Hamlin is to be commended for putting out a sturdy air of confidence, but one can’t help but wonder if deep inside, he can’t believe that he has to deal with a situation like this at Dover, of all places.
However, the thing about racing is you start fresh at the beginning of every race. So Hamlin doesn’t have to necessarily worry about the past when he takes the green flag Sunday, and like Harvick, Hamlin might also be turning around his fortunes at Dover after a strong June race where he finished fifth, his best showing at the track in four years. It’s part of what’s gotten him to this point in the season, and with his third-place qualifying effort, he’s put himself in a good position to advance to the next round of the Chase.
For others, perhaps the pressure is a little bit less. That includes Keselowski, who will start fourth in his effort to keep the points lead. He’s doing so at a track where he won the fall race in 2012, which catapulted him to his Sprint Cup championship that year. This past spring, he took the pole and finished second.
Joey Logano is also likely in a good spot, even though he missed out on the second round of qualifying and will start 16th. Logano seems to have driven to the front of nearly every race this season at one time or another, and has officially led at least one lap in 19 of the 28 races this season, so the less-than-ideal starting position may not affect him too much.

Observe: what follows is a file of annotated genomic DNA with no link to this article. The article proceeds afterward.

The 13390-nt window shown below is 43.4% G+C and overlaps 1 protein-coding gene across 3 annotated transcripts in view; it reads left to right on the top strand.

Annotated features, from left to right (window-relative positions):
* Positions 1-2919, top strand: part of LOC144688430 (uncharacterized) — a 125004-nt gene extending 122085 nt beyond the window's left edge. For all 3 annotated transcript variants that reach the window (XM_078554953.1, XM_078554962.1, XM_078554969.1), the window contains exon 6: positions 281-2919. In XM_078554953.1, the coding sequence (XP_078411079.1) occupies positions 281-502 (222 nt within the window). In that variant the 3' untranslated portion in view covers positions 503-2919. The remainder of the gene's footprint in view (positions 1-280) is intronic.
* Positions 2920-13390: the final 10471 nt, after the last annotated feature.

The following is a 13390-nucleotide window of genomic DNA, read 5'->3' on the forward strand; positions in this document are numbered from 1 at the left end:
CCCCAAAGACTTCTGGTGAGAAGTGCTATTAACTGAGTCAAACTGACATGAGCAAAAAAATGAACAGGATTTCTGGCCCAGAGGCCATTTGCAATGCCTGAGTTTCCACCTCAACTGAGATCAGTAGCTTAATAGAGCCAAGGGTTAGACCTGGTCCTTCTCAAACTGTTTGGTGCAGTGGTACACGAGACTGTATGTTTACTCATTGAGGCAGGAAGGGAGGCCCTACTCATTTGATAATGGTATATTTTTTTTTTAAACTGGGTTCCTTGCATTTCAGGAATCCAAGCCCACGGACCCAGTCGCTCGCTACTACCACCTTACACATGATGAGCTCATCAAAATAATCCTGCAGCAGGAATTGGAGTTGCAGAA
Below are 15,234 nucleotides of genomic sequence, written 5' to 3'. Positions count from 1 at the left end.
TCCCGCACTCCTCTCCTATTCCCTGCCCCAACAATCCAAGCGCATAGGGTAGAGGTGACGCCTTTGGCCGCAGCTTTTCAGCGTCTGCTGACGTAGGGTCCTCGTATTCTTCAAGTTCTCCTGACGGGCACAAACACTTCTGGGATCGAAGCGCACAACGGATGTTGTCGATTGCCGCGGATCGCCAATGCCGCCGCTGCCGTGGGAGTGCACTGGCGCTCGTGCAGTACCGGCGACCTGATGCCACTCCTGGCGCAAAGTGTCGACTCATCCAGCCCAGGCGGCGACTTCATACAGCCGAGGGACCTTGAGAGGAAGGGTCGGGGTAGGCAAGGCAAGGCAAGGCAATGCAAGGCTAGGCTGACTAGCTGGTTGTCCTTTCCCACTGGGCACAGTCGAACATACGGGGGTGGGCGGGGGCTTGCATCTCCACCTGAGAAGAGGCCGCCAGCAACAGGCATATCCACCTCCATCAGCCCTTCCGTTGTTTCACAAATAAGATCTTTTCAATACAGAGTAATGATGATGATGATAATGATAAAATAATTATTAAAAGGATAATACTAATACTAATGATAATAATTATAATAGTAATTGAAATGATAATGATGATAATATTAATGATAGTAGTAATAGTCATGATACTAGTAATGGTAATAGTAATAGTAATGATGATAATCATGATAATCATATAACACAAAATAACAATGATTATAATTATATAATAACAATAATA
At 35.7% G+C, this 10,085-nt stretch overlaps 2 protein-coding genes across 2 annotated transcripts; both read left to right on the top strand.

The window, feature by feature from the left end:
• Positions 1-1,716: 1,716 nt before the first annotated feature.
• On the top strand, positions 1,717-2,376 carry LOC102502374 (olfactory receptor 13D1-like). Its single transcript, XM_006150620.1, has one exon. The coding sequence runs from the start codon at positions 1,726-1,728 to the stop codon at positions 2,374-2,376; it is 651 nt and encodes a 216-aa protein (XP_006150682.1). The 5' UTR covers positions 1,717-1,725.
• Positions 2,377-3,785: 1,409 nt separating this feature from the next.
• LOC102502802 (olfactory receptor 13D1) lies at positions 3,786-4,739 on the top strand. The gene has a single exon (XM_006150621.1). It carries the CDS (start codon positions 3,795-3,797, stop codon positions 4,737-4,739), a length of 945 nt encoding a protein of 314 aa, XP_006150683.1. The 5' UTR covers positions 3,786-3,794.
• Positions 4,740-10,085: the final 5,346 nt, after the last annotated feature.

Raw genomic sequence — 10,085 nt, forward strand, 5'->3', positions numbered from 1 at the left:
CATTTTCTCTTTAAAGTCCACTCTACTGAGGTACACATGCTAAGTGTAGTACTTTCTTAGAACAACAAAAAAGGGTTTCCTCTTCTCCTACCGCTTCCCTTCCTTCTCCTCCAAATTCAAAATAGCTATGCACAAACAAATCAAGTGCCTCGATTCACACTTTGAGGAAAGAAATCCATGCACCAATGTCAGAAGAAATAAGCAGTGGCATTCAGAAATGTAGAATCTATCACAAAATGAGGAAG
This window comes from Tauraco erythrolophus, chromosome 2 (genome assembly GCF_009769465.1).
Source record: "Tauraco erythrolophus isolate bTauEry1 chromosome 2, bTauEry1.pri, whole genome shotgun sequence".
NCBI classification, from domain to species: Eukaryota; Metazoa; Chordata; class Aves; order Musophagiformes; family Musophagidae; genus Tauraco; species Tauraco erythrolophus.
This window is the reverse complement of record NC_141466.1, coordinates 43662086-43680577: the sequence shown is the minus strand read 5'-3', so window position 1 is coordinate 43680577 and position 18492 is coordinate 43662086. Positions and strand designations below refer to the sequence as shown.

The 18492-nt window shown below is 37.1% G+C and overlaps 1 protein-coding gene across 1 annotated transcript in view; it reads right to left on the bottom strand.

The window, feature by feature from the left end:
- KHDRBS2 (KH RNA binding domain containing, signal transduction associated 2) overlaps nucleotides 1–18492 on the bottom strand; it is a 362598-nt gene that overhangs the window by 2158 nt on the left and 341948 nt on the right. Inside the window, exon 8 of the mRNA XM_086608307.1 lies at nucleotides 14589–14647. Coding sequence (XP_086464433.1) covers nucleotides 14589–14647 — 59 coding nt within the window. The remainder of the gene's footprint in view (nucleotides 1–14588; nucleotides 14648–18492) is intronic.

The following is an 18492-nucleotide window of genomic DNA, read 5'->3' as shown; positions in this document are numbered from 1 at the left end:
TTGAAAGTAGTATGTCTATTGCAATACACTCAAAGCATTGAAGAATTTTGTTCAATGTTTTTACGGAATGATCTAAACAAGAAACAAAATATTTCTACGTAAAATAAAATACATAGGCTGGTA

Further incentive is that Logano is hoping to finally get over the hump at the Monster Mile in a NASCAR Sprint Cup Series series race. The Nationwide race has not been a problem for him – in that series, Logano became the first driver in any circuit to win four consecutive races at Dover when he did so in that series, and almost made it five before finally seeing the streak snapped this past June. He’s led 695 laps in 11 NASCAR Nationwide Series races, but in 11 Sprint Cup starts, he’s flipped more times (seven during a legendary 2009 wreck) than he’s led laps (one in 2010), while never finishing better than third.
And let’s not forget Jimmie Johnson, who’s fourth in the points and could probably contend for the win at Dover while driving backwards. He’s the all-time career wins leader at the track with nine, and can never be counted out of any race at the Monster Mile.
There are plenty of drivers who are in between those two extremes. Nine of the 12 drivers who comprise 5th through 16th place have won at Dover at some point in their careers, with several of them having won multiple races. Jeff Gordon’s been around long enough that he won three of the 500-mile variety back in the 1990s. But all of those winners have had issues at the track as well, so it all makes for a day full of possibilities, and the very real possibility that in addition to four drivers bowing out of the race, the remaining 12 spots might be completely scrambled by Miles the Monster.
Green flag for the Sept. 28 “AAA 400” NASCAR Sprint Cup Series race is at 2 p.m. For tickets, click here.
For complete qualifying results, click here.